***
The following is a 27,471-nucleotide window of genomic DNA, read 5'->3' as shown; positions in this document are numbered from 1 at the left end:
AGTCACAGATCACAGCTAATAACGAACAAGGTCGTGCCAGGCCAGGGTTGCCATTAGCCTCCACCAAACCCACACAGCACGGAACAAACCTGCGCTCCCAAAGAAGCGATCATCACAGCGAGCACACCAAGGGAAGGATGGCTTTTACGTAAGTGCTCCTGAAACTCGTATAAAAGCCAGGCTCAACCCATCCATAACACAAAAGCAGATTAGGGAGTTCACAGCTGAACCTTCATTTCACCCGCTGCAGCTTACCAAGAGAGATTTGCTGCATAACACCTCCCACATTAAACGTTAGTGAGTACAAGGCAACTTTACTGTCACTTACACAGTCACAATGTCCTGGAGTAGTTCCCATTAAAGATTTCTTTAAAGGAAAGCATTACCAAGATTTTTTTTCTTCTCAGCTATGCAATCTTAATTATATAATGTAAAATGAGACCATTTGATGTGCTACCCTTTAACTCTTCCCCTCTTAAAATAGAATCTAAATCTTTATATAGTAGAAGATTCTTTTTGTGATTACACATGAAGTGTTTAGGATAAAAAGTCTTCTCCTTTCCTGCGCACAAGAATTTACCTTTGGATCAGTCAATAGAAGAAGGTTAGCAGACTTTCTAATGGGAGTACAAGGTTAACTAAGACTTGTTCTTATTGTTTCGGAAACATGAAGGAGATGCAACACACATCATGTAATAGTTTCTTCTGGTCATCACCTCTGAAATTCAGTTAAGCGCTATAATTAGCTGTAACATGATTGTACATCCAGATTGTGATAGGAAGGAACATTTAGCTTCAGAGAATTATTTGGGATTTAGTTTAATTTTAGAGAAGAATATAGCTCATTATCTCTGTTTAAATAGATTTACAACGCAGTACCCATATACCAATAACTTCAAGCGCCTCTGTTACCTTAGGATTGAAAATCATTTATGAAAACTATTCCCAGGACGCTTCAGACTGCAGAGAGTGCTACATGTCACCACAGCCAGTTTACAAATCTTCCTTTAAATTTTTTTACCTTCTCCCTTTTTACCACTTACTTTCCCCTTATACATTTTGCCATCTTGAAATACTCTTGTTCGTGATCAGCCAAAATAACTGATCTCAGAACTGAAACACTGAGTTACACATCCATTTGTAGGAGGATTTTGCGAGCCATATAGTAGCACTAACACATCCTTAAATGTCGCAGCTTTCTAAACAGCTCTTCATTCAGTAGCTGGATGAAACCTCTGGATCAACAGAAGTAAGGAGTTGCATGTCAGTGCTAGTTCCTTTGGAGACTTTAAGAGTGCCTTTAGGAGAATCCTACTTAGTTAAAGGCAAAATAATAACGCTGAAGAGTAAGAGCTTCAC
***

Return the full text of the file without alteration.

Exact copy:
The following is a 27,471-nucleotide window of genomic DNA, read 5'->3' as shown; positions in this document are numbered from 1 at the left end:
AGTCACAGATCACAGCTAATAACGAACAAGGTCGTGCCAGGCCAGGGTTGCCATTAGCCTCCACCAAACCCACACAGCACGGAACAAACCTGCGCTCCCAAAGAAGCGATCATCACAGCGAGCACACCAAGGGAAGGATGGCTTTTACGTAAGTGCTCCTGAAACTCGTATAAAAGCCAGGCTCAACCCATCCATAACACAAAAGCAGATTAGGGAGTTCACAGCTGAACCTTCATTTCACCCGCTGCAGCTTACCAAGAGAGATTTGCTGCATAACACCTCCCACATTAAACGTTAGTGAGTACAAGGCAACTTTACTGTCACTTACACAGTCACAATGTCCTGGAGTAGTTCCCATTAAAGATTTCTTTAAAGGAAAGCATTACCAAGATTTTTTTTCTTCTCAGCTATGCAATCTTAATTATATAATGTAAAATGAGACCATTTGATGTGCTACCCTTTAACTCTTCCCCTCTTAAAATAGAATCTAAATCTTTATATAGTAGAAGATTCTTTTTGTGATTACACATGAAGTGTTTAGGATAAAAAGTCTTCTCCTTTCCTGCGCACAAGAATTTACCTTTGGATCAGTCAATAGAAGAAGGTTAGCAGACTTTCTAATGGGAGTACAAGGTTAACTAAGACTTGTTCTTATTGTTTCGGAAACATGAAGGAGATGCAACACACATCATGTAATAGTTTCTTCTGGTCATCACCTCTGAAATTCAGTTAAGCGCTATAATTAGCTGTAACATGATTGTACATCCAGATTGTGATAGGAAGGAACATTTAGCTTCAGAGAATTATTTGGGATTTAGTTTAATTTTAGAGAAGAATATAGCTCATTATCTCTGTTTAAATAGATTTACAACGCAGTACCCATATACCAATAACTTCAAGCGCCTCTGTTACCTTAGGATTGAAAATCATTTATGAAAACTATTCCCAGGACGCTTCAGACTGCAGAGAGTGCTACATGTCACCACAGCCAGTTTACAAATCTTCCTTTAAATTTTTTTACCTTCTCCCTTTTTACCACTTACTTTCCCCTTATACATTTTGCCATCTTGAAATACTCTTGTTCGTGATCAGCCAAAATAACTGATCTCAGAACTGAAACACTGAGTTACACATCCATTTGTAGGAGGATTTTGCGAGCCATATAGTAGCACTAACACATCCTTAAATGTCGCAGCTTTCTAAACAGCTCTTCATTCAGTAGCTGGATGAAACCTCTGGATCAACAGAAGTAAGGAGTTGCATGTCAGTGCTAGTTCCTTTGGAGACTTTAAGAGTGCCTTTAGGAGAATCCTACTTAGTTAAAGGCAAAATAATAACGCTGAAGAGTAAGAGCTTCAC